Brian Kemp launches investigation into Georgia Democratic Party on eve of the election

Brian Kemp launched an "investigation" into the Georgia Democratic Party in connection with a cybersecurity breach

Published November 6, 2018 3:30PM (EST)

Georgia Secretary of State Brian Kemp  (AP/John Amis)
Georgia Secretary of State Brian Kemp (AP/John Amis)

This article originally appeared on Raw Story

On the weekend before the gubernatorial election in Georgia, Brian Kemp — the GOP nominee for governor who also happens to be the state's chief elections secretary — opened an "investigation" into the Georgia Democratic Party in connection with a cybersecurity breach of the state voter registry.

cyDemocrats immediately cried foul, noting Kemp has offered no evidence for his claims and pointing out the massive conflict of interest in Kemp launching an investigation into the people he is running against in his own election campaign.

On Sunday, Kemp's office finally texted a purported connection between the Georgia Democratic Party and the hacking attempt to local Atlanta reporter Aaron Diamant:

But in no time, Georgia Democrats fired back:

Late on Sunday night, the party released a more detailed statement:

This is yet another example of abuse of power by an unethical Secretary of State. To be very clear, Brian Kemp's scurrilous claims are 100 percent false, and this so-called investigation was unknown to the Democratic Party of Georgia until a campaign operative in Kemp's official office released a statement this morning. This political stunt from Kemp just days before the election is yet another example of why he cannot be trusted and should not be overseeing an election in which he is also a candidate for governor. It is also a fact that Brian Kemp is the last person who can be trusted on cyber security given his record of leaking the personal information and social security numbers of six million Georgians. 11th hour, cynical ploys come as no surprise from Brian Kemp, a man who raided the offices of organizations who register people to vote and had a woman arrested for helping her blind father cast his ballot. Brian Kemp is desperate to save his failing campaign, and it's likely we'll see even more of his abuses of power as the election nears, but Georgians will keep working hard, knocking on doors, making phone calls, and voting to make sure he doesn't get a promotion.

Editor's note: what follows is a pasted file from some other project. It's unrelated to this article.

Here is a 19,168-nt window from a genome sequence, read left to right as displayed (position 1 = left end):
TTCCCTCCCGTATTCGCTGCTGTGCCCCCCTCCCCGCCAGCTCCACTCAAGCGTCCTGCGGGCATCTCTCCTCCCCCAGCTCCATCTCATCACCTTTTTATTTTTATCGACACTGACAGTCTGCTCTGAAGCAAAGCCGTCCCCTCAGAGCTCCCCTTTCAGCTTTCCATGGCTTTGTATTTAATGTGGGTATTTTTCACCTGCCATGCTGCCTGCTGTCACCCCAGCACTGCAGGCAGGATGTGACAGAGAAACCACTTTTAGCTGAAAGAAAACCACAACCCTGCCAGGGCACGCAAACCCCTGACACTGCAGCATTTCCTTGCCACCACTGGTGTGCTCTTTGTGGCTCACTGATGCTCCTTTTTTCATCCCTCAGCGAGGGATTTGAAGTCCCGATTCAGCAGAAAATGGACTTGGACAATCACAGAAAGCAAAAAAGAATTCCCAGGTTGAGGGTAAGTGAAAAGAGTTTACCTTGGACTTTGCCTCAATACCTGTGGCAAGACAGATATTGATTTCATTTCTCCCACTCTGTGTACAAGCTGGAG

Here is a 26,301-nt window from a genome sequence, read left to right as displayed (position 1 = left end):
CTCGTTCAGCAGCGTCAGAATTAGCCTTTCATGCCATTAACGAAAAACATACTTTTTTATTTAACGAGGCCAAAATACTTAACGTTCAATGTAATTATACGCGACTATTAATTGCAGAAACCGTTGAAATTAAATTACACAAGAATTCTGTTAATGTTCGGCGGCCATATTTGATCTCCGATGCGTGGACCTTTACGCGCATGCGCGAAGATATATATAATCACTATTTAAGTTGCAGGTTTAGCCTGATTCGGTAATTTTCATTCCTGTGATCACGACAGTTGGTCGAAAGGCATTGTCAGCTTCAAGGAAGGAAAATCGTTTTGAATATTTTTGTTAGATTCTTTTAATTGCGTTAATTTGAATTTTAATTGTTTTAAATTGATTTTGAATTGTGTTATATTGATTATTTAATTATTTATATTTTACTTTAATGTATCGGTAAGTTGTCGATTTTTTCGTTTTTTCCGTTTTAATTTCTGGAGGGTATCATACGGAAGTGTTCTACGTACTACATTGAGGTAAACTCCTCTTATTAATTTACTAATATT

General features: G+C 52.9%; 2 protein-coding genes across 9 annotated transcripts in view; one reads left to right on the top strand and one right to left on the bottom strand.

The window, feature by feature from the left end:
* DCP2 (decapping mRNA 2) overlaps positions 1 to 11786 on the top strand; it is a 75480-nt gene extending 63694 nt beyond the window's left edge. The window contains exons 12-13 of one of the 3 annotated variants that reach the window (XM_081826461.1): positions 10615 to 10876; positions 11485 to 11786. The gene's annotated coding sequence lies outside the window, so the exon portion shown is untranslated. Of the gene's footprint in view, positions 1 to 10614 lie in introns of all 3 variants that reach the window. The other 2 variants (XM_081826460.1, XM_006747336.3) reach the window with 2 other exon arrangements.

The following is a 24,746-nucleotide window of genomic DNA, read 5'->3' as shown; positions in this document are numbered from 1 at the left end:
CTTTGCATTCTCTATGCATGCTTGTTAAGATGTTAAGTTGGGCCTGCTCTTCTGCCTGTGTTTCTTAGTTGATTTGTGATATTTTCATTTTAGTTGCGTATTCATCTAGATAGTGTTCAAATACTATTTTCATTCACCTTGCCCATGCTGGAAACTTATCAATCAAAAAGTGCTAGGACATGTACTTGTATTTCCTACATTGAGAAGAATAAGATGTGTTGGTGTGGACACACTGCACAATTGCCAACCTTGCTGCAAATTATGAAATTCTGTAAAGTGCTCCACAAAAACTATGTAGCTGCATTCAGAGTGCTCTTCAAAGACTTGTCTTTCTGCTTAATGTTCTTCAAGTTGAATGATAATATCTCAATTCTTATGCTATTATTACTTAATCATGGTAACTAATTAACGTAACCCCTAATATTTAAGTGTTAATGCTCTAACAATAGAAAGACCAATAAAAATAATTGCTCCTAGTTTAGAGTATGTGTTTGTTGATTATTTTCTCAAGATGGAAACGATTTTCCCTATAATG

Kemp's actions as secretary of state have increasingly come into question as he struggles to fend off gubernatorial opponent Stacey Abrams, who is seeking to be the first ever African-American woman governor in America, and who is currently polling in a dead heat. Kemp's "exact match" verification policy, which stood to void the ballots of thousands of mostly minority voters, was just smacked down in federal court.

Kemp has rebuffed calls on him to resign or recuse himself from his elections role, calling it "ridiculous."

By Matthew Chapman

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